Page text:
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French, African Business Leaders Seek Greater Partnership

French and African economic representatives chat during the 2nd 'Africa France Business Meetings' held in Bordeaux, 02 Jun 2010

As French and African leaders pledged closer business ties at a summit this week, business leaders from both regions were in the French city of Bordeaux to try to make those promises a reality.

A tourist train chugging through the Mauritanian desert? It's been realized by one French company - bringing jobs to Mauritanians and aid to two local schools.

Sustainable tourism in Africa was among dozens of presentations at a two-day forum here in Bordeaux that brought together some 200 French and African businesses - about two-thirds of them from Africa.

Half a century ago, 40 percent of France's trade was with Africa. Today, Africa accounts for only about two percent of French commerce, although French business dealings with Africa have increased sharply in recent years, according to the Organization for Economic Cooperation and Development.

There's a good reason for the meeting. Faced with growing competition from China, Brazil and other new foreign investors, France is seeking greater economic clout in Africa. French President Nicolas Sarkozy made business the highlight of a two-day summit with African leaders this week in the French city of Nice.

Gerard Pafait has done business in Africa for 40 years. He heads a French association in Bordeaux that helped organize the business forum.

Parfait says the African entrepreneurs at the meeting represent the face of a new Africa. He says they hold the key for the continent's future growth.

Mamadou Dia, head of the Senegalese water company Senegalaise des Eaux, was among the African entrepreneurs scouting for business partners.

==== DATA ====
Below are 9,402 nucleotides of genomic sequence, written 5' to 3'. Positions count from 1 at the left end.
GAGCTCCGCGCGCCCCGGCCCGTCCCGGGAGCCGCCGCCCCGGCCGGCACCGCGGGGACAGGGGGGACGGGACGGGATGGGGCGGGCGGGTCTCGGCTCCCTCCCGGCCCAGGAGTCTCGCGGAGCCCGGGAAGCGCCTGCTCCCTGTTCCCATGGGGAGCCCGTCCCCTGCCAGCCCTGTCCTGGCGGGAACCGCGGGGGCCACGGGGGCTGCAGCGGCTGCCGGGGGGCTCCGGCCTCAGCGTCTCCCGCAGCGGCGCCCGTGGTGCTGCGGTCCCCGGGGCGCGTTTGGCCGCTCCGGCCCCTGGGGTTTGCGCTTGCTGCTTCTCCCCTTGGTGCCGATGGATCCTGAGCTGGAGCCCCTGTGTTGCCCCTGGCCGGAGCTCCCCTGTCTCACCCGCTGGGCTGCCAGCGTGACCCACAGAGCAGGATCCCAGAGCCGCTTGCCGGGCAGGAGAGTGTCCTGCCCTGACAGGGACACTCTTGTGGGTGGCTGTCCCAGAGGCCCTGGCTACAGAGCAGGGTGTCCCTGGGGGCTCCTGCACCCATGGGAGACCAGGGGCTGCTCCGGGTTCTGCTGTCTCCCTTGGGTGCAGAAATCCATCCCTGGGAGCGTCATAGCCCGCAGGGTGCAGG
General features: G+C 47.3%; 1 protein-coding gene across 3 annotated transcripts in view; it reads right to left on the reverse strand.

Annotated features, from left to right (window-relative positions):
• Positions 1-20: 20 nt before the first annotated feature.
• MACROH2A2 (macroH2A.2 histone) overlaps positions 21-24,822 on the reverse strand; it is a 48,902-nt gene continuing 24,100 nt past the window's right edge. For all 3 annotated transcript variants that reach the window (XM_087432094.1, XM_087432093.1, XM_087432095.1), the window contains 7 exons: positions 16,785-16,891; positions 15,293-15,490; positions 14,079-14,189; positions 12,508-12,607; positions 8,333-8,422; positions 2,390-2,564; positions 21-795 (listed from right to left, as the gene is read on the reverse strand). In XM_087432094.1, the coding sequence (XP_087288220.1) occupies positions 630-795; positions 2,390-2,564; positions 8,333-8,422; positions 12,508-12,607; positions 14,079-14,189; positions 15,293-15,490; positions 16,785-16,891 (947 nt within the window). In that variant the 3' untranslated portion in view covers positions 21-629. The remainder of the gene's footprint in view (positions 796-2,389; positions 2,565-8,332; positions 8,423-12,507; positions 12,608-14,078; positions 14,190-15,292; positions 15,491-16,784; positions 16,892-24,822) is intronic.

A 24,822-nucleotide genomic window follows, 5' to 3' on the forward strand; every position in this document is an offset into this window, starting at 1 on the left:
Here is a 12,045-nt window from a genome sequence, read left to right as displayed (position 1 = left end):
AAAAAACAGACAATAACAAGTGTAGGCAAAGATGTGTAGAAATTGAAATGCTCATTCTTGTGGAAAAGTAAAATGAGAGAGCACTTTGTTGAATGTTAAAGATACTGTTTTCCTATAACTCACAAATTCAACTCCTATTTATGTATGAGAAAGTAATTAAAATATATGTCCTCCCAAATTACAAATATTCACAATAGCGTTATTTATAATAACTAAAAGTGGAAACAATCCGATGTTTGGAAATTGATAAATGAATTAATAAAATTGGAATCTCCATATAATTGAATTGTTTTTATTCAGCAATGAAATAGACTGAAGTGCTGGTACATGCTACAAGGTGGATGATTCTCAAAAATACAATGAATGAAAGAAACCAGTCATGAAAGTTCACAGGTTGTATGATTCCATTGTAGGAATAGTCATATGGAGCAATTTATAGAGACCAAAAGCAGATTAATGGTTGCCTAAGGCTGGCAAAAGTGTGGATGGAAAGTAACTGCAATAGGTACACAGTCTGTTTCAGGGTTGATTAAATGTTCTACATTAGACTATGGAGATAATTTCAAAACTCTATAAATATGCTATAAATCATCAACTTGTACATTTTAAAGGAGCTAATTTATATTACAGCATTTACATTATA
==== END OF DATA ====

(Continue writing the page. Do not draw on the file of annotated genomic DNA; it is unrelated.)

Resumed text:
Dia says the Bordeaux forum allowed him to see what other African and European companies are doing in terms of the environment and sustainable development.

Massogbe Toure Diabate, who heads a cashew processing firm in Ivory Coast, says she hopes to sign some business agreements before leaving Bordeaux.

Not long ago, Diabate says, France was the only major player in Francophone Africa. No longer. As international business interests in the region grow, she say, Africa wants partners who can create jobs and successful relationships.

The meetings also underscored Bordeaux evolving image. During the 18th century, the city had the reputation as France's second biggest slave trading port. Today, Bordeaux is affiliated with several African cities.

Sophie Senghor heads international affairs for Bordeaux's mayor. She is of Senegalese origin.

Senghor says Africa is a priority in for the city. She notes that Bordeaux has a large community of ethnic Africans, most of whom are from sub-Saharan Africa, and that the city wants to showcase its heritage.

Many of the African businesses that attended the forum hail from non-francophone countries - underscoring France's drive to develop ties beyond its former colonies.

Helen Emore heads the Warri Industrial Park project in Nigeria's Delta State. She says she had several fruitful meetings at the conference. But she says she had hoped for more.

"We haven't really met French businesses because French businesses haven't really come out. Rather, the French businesses that are here are businesses looking to export their products or selling to Africa. Yes, we welcome such businesses - but not now. They need quick returns, whereas we are looking for [businesses willing] to come to Africa and set up bases," said Emore.

Bordeaux businessman Gerard Parfait also says he was disappointed at the relatively low French turnout at the forum.

Parfait says some French businesses are apprehensive about investing in Africa - fears, he says, that do not reflect the reality of Africa today.